Notes on current events, and some past and future ones, by Kenneth Silber
Tuesday, September 25, 2012
My October column at Research magazine is now online and focuses on how and why Wall Street is "Taking Sides" in this presidential race, and what the implications are. Opening:
In the 2008 presidential race, Barack Obama had a substantial edge over John McCain in raising money from Wall Street. That advantage has not only evaporated for the president in the current race, but has reversed dramatically.
In the 2008 cycle, Obama raised nearly $16 million from the securities and investment industry, compared to a little over $9 million for McCain, according to data compiled by the nonpartisan Center for Responsive Politics. More broadly, Obama raised some $42 million from the finance, insurance and real estate sector, versus $31 million for McCain.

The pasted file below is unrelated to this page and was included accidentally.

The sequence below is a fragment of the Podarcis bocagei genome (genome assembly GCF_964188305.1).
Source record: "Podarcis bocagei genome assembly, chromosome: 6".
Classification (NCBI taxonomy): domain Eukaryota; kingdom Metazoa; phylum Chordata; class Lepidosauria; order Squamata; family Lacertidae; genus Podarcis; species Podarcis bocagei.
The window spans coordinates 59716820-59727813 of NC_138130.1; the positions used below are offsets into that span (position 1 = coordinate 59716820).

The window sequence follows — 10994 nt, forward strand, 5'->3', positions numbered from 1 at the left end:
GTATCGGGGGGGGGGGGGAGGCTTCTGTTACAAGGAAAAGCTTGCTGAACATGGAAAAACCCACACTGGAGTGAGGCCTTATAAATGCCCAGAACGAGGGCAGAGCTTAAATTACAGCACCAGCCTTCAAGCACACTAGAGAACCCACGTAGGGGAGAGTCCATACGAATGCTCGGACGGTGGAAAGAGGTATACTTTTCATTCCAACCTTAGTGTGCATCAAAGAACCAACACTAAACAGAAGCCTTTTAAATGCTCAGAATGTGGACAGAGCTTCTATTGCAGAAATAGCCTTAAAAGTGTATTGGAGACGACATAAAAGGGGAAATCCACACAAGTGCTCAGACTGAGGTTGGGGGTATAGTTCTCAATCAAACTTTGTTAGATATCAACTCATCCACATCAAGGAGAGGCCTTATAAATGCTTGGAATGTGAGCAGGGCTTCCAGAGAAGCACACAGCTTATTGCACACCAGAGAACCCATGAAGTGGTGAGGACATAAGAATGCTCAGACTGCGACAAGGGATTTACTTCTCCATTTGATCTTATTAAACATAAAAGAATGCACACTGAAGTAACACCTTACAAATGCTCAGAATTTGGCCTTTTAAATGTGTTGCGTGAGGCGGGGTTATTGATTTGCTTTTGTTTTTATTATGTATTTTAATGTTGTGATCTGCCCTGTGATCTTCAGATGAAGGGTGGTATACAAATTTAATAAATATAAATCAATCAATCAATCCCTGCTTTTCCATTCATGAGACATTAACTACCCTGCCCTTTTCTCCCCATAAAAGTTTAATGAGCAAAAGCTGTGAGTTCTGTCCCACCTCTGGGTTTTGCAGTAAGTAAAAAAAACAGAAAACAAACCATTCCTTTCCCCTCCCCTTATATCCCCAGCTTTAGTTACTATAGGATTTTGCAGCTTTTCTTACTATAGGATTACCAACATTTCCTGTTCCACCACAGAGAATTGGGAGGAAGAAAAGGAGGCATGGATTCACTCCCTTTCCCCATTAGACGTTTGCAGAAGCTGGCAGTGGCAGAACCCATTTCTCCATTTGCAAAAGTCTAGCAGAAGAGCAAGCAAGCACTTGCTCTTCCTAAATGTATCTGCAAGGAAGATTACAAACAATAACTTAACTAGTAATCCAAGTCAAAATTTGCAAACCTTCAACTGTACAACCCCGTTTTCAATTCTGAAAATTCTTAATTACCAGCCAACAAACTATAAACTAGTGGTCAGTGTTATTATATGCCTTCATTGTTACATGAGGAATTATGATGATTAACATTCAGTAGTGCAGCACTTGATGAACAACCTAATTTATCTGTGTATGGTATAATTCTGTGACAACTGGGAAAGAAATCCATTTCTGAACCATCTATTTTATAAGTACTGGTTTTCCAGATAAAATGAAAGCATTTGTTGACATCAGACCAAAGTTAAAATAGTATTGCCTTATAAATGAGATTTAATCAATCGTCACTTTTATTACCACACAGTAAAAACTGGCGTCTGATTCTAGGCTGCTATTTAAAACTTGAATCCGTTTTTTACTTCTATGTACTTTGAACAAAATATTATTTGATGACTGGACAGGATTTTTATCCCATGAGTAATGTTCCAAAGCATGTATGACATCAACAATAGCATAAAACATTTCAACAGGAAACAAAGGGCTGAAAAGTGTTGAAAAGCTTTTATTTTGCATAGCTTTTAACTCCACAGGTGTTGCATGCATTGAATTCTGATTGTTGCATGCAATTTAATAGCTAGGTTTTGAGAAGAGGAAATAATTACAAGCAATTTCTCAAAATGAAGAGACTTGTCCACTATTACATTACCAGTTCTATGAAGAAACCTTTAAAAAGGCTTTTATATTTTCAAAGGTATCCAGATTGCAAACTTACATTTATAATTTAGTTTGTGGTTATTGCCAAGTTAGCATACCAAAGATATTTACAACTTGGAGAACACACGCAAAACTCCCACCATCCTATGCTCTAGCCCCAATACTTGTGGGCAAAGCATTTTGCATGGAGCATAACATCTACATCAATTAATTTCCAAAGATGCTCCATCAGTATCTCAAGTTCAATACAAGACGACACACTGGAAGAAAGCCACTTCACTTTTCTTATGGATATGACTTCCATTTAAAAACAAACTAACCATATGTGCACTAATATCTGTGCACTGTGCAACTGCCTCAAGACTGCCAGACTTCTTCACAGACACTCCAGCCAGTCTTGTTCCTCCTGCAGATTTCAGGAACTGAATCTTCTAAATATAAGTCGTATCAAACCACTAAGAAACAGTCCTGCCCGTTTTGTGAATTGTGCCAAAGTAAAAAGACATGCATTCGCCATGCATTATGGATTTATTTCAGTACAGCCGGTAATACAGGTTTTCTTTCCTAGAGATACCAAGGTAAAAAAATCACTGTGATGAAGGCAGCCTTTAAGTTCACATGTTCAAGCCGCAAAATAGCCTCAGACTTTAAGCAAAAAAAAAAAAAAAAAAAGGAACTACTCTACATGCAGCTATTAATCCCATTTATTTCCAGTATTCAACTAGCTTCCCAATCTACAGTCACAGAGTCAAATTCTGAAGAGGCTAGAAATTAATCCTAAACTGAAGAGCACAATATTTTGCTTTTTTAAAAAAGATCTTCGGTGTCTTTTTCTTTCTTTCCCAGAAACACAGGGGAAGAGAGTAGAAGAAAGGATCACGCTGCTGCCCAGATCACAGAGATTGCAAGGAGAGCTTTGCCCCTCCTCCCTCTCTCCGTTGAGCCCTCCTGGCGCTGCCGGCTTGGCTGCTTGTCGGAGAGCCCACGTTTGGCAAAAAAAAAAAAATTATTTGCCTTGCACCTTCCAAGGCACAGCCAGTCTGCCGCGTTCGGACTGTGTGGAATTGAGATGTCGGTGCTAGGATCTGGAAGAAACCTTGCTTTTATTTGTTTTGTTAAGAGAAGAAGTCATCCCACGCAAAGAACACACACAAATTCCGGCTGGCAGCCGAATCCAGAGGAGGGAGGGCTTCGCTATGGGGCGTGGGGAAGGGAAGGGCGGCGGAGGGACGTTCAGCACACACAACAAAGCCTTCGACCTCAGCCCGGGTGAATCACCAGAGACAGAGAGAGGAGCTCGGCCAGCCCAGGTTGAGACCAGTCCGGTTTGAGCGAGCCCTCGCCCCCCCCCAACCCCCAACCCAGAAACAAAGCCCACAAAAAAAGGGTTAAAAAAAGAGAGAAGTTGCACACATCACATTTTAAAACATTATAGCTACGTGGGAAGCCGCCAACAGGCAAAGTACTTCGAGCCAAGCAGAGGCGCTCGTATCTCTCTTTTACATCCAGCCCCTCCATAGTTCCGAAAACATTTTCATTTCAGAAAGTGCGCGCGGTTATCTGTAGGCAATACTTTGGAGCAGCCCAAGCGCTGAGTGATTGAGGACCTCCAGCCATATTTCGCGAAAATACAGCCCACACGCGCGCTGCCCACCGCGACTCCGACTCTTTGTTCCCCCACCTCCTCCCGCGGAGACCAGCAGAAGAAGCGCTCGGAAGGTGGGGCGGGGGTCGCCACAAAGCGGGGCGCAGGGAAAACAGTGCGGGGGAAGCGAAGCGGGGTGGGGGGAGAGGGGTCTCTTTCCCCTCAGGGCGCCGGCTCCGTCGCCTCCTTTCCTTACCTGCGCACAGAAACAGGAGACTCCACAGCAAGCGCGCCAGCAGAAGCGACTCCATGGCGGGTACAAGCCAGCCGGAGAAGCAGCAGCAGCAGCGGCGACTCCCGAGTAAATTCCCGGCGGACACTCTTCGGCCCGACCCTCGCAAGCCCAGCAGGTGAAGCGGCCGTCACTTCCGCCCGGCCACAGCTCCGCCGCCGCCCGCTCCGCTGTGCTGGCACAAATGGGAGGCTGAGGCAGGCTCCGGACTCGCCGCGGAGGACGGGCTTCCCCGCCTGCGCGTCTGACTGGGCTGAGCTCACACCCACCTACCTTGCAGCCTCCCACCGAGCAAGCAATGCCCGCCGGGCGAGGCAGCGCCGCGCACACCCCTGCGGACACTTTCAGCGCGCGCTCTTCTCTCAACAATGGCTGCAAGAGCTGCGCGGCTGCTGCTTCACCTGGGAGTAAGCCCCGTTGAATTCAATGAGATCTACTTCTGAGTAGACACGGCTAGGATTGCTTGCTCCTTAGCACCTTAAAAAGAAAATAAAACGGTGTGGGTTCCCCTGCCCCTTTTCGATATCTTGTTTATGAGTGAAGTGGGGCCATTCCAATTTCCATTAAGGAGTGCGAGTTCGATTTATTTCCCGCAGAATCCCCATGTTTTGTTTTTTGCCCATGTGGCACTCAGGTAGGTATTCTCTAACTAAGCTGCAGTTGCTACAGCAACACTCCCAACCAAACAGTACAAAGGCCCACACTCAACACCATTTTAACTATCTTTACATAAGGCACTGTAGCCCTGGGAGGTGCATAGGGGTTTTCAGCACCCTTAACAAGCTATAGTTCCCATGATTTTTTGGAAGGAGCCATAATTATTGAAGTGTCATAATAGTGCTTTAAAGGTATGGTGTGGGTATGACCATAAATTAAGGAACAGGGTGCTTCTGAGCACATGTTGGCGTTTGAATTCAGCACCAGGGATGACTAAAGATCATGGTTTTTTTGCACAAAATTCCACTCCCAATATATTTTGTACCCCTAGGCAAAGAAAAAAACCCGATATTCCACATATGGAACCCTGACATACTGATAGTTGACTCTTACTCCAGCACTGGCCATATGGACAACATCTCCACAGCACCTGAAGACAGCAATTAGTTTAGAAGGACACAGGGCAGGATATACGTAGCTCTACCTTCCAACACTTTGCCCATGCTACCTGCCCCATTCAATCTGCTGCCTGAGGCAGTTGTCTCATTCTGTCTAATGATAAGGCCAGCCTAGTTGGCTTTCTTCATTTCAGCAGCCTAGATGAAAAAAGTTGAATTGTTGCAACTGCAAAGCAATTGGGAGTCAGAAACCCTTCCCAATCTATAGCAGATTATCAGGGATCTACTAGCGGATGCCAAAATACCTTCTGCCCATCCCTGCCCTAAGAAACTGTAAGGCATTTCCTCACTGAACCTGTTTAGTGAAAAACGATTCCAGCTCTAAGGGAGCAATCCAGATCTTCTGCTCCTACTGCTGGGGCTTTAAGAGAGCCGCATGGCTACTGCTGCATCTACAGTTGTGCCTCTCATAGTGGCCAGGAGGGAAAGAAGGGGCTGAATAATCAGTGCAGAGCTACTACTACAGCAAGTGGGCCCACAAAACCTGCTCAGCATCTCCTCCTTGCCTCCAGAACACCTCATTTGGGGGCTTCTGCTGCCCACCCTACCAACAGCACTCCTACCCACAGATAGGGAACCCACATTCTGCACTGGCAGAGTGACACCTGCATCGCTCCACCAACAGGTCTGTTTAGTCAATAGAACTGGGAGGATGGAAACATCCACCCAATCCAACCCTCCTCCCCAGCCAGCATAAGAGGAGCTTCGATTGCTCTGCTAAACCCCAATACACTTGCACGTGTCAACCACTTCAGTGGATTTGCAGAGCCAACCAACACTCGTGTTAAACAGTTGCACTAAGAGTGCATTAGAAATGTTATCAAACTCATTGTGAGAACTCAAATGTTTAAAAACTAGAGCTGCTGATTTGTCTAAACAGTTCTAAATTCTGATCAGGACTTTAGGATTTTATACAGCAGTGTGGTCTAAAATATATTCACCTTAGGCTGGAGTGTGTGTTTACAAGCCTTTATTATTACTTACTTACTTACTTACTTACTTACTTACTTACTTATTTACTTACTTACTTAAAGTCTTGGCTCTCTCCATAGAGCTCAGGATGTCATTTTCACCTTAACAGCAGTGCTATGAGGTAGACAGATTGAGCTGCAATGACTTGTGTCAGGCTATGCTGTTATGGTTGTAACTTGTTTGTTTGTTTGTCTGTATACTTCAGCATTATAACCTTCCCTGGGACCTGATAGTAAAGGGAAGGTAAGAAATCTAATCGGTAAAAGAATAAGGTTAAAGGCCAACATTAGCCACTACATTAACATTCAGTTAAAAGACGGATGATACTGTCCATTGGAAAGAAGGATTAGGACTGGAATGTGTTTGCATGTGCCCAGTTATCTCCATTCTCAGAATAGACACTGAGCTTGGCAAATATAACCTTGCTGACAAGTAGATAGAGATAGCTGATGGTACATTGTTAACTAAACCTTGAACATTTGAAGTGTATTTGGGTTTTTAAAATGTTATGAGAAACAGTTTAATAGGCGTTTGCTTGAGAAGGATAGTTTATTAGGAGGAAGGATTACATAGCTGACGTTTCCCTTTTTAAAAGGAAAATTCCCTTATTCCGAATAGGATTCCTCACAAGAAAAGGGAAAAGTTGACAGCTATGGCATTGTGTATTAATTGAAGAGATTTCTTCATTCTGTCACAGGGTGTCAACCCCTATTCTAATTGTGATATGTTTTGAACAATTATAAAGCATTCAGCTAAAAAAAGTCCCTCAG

This time around, the figures tell a very different story. As of late August, Mitt Romney’s contributions from the securities and investment industry had totaled almost $11.5 million, compared to almost $4.2 million for President Obama, according to a Center for Responsive Politics compilation of Federal Election Commission data. The numbers for the broader finance, insurance and real estate sector showed a similar disparity: about $28.6 million for Romney, against $12.2 million for Obama.